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Run a surface blur filter to remove any residual noise or subtle contrast.

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Tweak the levels if necessary to produce a better contrast.

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Next, run a find edge filter (I never thought this filter would be useful). I think you can now get the idea of the areas that will receive or not receive the sharpening treatment.

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Clean up any areas that you don’t want to any sharpening effect. Once satisfied, run a very low Gaussian blur (this will make your sharpening effect not look so obvious) and again tweak the levels if necessary (I try to have large areas of pure white and pure black).

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Inverse this image so that now, whatever is black will not be sharpened and whatever is white will be sharpened.

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Going back to your actual image, create a duplicate layer and run a sharpening filter. I usually use the Unsharp mask filter. While playing with the settings, you’ll see how your image is being sharpened and any noise being exaggerated. Once satisfied, apply the mask you created to the layer that received the sharpening treatment.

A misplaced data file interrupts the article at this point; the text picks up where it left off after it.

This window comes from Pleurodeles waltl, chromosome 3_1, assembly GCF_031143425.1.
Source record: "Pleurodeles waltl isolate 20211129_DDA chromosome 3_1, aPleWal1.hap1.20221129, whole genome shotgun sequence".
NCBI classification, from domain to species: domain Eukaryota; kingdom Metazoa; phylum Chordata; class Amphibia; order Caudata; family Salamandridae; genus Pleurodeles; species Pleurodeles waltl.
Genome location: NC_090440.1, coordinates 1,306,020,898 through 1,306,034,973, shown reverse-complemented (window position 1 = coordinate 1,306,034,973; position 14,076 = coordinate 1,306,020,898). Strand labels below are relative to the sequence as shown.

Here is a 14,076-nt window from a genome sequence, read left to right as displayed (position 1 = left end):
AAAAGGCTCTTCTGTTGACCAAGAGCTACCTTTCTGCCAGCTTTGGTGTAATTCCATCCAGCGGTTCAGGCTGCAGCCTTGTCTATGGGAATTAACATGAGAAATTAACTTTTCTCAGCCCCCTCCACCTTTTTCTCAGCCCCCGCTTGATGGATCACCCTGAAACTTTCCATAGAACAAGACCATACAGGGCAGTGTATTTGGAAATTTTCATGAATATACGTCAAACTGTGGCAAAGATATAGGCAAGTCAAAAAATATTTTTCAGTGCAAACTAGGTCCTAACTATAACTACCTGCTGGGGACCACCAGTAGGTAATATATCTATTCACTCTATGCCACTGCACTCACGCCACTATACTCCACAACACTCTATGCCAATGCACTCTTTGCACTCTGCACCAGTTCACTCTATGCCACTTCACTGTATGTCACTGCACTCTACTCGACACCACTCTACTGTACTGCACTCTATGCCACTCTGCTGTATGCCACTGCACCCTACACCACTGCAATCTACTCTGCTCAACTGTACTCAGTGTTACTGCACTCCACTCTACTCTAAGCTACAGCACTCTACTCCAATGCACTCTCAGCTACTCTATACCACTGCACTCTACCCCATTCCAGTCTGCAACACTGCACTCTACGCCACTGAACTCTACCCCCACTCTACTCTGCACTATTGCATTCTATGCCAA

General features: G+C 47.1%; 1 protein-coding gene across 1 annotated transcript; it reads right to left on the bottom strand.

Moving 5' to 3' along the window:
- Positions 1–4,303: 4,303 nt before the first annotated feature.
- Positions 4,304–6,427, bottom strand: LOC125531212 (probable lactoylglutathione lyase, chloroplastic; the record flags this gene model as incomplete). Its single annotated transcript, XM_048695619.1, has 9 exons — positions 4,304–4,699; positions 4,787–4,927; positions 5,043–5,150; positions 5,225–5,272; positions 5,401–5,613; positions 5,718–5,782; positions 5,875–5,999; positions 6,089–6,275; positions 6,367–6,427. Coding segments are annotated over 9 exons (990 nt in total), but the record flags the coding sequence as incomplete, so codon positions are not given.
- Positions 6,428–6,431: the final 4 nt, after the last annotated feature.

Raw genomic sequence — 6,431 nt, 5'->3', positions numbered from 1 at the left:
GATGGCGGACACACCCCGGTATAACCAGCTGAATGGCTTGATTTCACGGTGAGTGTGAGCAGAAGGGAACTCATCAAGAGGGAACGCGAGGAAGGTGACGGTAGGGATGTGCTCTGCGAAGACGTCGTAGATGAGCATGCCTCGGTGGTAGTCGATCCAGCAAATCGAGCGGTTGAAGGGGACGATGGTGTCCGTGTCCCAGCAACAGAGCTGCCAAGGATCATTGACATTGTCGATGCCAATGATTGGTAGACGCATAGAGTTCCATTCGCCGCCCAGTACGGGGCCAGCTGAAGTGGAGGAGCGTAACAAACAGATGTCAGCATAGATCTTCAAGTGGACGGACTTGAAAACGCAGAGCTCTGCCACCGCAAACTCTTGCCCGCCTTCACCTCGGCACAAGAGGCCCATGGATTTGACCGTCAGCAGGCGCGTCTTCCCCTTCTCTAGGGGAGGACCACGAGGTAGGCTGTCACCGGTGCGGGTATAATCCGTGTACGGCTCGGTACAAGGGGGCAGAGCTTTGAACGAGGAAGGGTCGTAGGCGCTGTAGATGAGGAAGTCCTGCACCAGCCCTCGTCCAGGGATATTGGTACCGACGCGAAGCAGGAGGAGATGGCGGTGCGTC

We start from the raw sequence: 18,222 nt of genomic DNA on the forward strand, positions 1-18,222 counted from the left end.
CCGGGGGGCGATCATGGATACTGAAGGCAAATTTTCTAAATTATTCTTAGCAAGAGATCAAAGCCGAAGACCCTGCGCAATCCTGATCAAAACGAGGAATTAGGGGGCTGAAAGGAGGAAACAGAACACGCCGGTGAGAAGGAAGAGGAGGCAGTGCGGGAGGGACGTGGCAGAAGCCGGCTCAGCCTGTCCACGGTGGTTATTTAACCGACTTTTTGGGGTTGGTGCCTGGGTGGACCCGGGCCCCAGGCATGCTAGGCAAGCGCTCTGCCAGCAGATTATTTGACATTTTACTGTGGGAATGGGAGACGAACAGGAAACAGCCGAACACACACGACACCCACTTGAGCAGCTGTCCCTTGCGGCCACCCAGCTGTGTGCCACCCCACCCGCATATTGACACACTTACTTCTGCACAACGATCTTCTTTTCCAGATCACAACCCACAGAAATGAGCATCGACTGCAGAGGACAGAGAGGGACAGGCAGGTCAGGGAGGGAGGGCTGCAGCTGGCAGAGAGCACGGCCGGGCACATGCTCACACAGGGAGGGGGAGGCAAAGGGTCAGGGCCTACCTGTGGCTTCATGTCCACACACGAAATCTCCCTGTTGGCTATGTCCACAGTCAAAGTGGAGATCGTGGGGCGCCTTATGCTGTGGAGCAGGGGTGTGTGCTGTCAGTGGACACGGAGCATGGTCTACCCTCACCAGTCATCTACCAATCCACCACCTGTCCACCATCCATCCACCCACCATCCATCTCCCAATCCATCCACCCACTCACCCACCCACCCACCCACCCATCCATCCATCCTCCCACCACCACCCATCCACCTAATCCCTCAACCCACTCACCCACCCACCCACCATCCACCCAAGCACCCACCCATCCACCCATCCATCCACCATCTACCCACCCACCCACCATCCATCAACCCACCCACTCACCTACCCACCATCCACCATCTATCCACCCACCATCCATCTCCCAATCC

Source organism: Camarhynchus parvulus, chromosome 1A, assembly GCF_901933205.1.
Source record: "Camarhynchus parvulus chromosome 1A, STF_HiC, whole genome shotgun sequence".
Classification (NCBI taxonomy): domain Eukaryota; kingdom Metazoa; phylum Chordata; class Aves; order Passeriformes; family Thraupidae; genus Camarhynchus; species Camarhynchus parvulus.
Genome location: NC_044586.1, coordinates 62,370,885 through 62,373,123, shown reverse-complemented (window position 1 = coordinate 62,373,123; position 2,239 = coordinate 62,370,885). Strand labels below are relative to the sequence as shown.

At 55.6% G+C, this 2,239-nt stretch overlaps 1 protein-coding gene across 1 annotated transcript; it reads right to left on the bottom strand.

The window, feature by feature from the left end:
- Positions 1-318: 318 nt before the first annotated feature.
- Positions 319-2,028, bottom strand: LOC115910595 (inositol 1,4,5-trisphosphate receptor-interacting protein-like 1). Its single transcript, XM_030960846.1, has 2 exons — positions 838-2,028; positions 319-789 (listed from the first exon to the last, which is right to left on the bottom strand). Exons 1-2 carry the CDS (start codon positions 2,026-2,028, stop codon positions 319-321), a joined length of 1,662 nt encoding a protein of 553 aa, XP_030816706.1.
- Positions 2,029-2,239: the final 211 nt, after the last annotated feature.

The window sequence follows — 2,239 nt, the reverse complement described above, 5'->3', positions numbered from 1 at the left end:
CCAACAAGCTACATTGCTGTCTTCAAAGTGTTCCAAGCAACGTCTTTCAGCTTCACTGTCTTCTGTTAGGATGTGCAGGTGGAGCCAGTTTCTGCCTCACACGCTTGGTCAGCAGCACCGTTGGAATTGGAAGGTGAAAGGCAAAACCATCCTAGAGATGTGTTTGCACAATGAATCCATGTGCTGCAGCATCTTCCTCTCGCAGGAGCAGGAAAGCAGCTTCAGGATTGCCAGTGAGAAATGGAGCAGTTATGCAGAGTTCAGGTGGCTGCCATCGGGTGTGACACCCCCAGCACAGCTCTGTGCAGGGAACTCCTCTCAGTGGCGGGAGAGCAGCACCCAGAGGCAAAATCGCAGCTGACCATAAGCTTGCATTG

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I’m not sure if you can see the difference. The left has no sharpening, the middle has everything sharpened, and the right has the sharpening with the mask applied. Hopefully this quick rundown was of some interest.

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“edit” In response to Kiko’s question, I’m elaborating a little further on HDR. For best results, you need at least three different exposures. Now, there are times when objects are moving in the scene, like people, cars, waters, etc. Sometimes the HDR product will look fine, but often, you’ll get a ghosting effect where you can see the object moving through time. Sometimes, you’ll get some weird artifacting. Take this HDR shot for example. The left side is the HDR treatment with 3 bracketed shots. At first glance, the water looks passable, but I wanted more definition in the water, like on the right side.